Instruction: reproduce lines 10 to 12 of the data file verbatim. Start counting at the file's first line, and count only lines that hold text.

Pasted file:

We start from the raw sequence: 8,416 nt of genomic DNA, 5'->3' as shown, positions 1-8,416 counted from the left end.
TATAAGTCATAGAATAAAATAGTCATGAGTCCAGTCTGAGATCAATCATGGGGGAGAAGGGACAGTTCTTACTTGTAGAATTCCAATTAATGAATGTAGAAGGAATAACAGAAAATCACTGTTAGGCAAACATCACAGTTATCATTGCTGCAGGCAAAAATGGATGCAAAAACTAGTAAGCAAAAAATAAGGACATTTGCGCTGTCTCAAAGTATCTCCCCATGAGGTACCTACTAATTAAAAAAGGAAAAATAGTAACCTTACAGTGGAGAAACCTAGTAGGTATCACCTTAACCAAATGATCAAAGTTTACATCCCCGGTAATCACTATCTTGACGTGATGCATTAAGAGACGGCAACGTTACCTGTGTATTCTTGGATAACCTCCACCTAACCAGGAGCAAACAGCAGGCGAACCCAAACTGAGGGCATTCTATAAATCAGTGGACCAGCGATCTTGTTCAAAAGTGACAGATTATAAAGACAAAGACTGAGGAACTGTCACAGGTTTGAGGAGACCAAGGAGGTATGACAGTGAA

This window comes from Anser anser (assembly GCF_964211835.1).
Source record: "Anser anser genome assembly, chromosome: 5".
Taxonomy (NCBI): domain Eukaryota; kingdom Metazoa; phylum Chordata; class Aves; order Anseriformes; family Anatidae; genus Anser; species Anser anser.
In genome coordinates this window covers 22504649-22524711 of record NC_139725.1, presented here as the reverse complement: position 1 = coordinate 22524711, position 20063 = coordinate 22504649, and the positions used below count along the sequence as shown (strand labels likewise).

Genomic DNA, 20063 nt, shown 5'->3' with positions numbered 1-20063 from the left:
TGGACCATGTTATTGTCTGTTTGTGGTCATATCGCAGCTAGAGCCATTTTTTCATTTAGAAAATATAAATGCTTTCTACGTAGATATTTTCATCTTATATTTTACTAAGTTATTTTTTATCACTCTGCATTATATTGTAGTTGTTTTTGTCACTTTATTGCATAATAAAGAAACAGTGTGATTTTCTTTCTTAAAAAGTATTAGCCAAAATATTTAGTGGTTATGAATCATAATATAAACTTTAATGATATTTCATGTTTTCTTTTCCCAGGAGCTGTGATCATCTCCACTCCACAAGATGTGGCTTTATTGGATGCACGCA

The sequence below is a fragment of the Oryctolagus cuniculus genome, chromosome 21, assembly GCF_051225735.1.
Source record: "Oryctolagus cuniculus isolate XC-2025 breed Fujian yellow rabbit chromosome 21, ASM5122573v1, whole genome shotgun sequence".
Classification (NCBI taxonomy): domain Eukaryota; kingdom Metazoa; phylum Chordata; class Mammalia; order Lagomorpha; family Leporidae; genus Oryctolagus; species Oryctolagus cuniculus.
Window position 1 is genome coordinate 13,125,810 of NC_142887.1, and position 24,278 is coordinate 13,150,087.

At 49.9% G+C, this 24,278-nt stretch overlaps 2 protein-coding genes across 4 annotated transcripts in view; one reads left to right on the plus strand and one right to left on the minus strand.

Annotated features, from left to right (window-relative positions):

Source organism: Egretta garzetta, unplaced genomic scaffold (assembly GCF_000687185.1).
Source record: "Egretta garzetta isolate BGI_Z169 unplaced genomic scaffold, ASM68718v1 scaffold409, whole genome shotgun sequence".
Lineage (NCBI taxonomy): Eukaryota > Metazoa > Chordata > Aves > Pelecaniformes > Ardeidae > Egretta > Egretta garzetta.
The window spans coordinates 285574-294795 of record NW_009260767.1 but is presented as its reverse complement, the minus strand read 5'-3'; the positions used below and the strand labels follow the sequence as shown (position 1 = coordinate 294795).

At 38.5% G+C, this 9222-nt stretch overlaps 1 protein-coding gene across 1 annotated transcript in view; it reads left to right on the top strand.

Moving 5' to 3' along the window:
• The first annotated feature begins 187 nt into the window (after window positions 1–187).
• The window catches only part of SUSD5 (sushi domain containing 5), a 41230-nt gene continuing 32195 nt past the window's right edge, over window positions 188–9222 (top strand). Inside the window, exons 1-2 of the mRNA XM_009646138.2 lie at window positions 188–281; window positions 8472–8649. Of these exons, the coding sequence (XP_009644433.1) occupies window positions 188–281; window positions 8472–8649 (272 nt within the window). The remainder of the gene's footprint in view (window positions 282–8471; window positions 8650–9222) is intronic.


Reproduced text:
Source record: "Oryctolagus cuniculus isolate XC-2025 breed Fujian yellow rabbit chromosome 21, ASM5122573v1, whole genome shotgun sequence".
Classification (NCBI taxonomy): domain Eukaryota; kingdom Metazoa; phylum Chordata; class Mammalia; order Lagomorpha; family Leporidae; genus Oryctolagus; species Oryctolagus cuniculus.
Window position 1 is genome coordinate 13,125,810 of NC_142887.1, and position 24,278 is coordinate 13,150,087.